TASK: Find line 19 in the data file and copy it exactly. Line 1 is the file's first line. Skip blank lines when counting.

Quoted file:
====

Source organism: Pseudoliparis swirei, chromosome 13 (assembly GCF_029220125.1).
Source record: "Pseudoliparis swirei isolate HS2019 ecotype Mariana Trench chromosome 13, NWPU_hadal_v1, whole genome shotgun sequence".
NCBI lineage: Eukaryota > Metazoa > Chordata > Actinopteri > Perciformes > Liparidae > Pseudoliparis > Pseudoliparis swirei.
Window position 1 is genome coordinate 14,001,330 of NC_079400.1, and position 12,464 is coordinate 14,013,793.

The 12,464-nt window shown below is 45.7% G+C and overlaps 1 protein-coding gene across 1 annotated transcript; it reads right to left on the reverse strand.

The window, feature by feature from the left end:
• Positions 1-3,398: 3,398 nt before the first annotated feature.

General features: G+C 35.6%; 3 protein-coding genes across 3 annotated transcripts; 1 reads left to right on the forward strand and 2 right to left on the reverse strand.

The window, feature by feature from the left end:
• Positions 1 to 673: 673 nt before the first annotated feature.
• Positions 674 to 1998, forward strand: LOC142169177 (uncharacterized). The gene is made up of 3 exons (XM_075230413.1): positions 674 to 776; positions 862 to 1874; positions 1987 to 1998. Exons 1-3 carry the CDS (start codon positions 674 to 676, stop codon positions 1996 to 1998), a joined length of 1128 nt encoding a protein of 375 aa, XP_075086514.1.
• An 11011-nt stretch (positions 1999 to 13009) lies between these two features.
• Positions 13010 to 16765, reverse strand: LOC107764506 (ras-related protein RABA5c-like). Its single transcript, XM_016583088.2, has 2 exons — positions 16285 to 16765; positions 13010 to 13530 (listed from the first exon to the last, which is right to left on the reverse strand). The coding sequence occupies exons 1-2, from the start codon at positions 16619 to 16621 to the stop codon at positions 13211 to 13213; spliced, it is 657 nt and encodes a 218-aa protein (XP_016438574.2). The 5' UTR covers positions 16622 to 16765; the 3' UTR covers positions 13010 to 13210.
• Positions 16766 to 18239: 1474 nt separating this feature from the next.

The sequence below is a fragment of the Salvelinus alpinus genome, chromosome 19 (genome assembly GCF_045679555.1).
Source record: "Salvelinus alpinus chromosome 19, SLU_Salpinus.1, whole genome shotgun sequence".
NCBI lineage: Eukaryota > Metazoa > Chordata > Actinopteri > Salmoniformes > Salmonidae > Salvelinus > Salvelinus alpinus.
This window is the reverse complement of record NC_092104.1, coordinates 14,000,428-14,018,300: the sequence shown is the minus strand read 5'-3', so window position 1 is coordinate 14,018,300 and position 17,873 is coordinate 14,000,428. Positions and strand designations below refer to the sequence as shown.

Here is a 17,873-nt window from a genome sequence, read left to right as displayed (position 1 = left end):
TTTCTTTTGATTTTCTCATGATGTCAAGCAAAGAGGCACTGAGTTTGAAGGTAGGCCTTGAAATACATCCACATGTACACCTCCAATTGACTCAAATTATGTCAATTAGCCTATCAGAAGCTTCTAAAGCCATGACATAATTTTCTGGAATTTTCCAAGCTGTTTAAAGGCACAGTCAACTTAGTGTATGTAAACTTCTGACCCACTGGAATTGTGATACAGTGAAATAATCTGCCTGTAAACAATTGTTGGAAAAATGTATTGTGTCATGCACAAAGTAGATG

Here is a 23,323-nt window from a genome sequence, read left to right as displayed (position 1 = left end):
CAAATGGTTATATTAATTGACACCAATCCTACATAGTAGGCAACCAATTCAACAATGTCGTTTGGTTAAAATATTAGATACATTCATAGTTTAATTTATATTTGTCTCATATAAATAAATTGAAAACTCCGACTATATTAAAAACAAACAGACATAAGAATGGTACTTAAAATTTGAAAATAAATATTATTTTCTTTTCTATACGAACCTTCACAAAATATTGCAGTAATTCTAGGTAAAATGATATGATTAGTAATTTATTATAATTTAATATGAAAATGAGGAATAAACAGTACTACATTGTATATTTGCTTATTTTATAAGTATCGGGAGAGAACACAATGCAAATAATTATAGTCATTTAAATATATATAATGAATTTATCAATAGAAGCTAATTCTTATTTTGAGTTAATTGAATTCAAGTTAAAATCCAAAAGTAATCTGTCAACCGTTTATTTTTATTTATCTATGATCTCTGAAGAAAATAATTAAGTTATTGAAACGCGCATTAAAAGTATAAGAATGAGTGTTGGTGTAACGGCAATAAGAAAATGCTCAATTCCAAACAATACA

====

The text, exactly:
Here is a 17,873-nt window from a genome sequence, read left to right as displayed (position 1 = left end):